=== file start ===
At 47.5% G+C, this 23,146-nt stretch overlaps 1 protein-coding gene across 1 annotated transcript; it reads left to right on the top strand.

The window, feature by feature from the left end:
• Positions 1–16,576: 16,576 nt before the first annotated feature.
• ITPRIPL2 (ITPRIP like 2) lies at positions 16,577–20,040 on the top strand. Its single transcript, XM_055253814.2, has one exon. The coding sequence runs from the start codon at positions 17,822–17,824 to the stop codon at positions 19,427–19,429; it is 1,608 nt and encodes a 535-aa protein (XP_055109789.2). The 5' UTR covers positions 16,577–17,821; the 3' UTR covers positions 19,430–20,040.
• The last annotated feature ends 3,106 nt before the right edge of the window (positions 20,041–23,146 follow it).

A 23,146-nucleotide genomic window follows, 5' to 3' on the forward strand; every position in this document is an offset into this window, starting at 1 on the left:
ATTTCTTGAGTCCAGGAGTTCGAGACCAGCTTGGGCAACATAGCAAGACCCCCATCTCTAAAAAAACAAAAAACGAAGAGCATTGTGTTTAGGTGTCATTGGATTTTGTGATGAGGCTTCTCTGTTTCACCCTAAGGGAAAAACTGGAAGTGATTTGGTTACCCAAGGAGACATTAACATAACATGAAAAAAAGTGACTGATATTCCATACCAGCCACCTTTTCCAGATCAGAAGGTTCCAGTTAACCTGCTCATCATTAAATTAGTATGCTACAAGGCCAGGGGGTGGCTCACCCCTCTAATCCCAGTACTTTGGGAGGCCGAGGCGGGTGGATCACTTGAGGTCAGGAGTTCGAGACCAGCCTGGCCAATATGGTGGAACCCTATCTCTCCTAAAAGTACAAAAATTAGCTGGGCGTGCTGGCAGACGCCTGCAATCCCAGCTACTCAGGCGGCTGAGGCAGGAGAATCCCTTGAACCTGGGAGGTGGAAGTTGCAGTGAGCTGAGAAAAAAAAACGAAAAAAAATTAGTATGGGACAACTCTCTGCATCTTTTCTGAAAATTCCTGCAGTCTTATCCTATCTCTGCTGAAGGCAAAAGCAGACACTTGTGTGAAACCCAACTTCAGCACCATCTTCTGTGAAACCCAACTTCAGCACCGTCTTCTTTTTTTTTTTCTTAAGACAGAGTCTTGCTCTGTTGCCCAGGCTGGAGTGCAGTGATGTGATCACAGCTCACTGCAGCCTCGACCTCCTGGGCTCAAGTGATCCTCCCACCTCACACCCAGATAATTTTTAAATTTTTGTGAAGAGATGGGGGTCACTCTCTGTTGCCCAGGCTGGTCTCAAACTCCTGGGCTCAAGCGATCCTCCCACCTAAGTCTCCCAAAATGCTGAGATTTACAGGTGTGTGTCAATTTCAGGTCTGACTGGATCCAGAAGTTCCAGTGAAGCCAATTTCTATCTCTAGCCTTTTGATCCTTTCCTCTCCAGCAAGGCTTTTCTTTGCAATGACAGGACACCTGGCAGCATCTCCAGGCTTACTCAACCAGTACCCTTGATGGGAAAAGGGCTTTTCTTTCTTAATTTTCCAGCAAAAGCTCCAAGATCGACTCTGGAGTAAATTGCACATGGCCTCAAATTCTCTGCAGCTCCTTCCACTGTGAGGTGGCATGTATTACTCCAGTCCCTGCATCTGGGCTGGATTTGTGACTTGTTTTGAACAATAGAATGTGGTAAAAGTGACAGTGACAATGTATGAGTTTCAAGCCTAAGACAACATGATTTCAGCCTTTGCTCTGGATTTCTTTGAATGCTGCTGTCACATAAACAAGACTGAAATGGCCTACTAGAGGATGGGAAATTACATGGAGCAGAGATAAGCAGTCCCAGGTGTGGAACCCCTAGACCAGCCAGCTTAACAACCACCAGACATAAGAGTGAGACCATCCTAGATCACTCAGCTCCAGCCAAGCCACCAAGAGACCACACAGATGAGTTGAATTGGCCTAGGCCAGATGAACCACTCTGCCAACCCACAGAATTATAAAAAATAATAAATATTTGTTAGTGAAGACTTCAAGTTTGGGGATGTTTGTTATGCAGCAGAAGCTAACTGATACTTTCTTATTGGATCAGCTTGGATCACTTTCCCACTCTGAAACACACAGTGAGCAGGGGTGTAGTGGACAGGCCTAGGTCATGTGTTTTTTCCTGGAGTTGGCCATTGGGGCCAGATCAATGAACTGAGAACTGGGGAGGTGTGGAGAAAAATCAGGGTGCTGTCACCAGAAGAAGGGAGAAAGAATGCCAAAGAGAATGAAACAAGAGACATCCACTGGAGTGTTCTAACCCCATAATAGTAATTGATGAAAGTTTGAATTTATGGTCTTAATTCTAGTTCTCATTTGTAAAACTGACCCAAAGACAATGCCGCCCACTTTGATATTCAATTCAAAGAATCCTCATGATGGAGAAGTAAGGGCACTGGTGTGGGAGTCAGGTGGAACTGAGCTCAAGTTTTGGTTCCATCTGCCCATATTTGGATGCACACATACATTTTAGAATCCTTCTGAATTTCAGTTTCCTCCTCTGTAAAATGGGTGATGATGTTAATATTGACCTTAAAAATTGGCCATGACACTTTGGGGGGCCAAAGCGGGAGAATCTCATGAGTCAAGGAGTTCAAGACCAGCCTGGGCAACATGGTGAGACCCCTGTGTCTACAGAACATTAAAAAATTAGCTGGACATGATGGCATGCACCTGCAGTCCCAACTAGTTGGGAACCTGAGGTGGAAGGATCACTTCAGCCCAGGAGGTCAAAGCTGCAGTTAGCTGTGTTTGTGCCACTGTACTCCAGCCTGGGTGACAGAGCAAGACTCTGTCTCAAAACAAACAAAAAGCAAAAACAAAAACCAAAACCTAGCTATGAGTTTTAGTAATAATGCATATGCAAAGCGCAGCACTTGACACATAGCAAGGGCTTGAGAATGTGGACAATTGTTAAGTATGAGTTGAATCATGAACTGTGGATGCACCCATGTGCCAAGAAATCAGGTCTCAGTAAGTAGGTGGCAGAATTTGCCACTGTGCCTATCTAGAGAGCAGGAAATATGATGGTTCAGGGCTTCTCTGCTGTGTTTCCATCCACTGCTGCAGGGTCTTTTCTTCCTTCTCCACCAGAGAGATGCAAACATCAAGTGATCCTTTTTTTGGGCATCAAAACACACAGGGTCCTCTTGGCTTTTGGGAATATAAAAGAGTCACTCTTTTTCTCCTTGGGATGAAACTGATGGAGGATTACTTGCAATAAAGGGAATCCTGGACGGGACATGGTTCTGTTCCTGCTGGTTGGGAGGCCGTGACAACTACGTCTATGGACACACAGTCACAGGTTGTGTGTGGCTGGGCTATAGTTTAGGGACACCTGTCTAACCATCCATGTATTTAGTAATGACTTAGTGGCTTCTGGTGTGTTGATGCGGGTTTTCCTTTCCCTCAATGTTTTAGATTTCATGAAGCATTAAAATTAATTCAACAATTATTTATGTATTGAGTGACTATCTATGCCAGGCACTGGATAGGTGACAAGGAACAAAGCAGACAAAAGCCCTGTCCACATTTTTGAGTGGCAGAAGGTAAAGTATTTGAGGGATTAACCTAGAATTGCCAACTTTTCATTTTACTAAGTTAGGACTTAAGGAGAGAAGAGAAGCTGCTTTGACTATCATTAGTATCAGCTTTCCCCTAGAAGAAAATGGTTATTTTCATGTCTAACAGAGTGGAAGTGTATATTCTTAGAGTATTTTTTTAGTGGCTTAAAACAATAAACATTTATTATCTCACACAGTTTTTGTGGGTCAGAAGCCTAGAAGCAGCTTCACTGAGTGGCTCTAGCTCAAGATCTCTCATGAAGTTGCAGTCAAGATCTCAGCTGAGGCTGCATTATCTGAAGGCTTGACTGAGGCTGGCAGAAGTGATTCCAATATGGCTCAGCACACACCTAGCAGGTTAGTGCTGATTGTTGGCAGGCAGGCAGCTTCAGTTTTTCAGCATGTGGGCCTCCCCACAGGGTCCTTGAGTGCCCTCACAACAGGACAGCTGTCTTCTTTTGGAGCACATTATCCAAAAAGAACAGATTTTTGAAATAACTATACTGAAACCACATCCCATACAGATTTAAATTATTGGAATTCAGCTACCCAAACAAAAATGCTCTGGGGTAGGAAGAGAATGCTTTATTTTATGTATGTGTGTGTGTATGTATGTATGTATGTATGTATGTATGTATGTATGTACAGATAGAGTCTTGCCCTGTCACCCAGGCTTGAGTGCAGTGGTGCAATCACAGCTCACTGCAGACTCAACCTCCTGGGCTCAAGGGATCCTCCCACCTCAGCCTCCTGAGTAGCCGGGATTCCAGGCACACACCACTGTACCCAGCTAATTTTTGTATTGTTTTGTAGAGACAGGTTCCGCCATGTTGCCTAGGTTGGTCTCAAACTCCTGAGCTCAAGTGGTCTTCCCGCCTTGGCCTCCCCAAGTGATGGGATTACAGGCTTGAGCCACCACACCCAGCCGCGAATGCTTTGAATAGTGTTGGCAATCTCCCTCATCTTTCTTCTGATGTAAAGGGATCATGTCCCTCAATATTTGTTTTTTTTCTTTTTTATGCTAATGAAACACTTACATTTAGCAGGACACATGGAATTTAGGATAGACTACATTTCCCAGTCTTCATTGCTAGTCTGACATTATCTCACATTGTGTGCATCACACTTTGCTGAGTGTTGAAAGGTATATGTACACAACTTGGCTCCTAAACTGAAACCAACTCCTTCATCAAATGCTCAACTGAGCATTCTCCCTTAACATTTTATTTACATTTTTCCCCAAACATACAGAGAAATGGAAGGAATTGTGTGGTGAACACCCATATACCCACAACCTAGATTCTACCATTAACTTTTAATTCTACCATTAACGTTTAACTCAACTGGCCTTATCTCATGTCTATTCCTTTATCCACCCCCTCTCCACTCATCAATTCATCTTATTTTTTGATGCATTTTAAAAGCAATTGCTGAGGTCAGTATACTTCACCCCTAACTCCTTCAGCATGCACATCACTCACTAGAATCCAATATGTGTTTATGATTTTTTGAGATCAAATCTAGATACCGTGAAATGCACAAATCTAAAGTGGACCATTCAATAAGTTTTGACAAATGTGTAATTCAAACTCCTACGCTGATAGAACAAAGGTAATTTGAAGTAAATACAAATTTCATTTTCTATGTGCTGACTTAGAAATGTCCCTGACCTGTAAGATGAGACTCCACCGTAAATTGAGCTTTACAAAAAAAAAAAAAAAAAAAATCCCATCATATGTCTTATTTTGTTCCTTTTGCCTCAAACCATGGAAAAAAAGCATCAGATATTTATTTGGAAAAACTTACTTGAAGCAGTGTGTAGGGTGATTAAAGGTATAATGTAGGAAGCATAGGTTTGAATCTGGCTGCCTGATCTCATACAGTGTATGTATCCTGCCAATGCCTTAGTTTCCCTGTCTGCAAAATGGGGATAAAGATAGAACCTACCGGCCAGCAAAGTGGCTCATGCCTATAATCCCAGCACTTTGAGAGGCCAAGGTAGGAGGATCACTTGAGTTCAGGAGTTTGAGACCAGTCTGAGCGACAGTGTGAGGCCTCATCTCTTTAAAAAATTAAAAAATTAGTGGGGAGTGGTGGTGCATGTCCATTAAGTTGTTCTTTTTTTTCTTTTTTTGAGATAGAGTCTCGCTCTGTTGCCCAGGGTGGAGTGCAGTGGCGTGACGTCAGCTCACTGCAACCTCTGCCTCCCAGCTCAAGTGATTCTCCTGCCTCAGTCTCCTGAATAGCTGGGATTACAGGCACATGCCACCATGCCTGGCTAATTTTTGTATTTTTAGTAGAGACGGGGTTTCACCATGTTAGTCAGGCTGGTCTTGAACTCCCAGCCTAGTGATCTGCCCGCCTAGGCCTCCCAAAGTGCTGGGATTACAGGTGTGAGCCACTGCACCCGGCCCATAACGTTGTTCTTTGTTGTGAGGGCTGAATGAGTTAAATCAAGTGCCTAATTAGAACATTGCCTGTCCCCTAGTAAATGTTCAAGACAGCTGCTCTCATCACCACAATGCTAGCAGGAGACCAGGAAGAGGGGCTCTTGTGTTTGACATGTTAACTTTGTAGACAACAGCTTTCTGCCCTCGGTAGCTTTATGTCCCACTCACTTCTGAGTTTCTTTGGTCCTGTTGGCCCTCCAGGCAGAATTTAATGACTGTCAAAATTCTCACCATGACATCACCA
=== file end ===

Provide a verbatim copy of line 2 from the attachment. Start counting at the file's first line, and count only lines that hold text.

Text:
The window, feature by feature from the left end: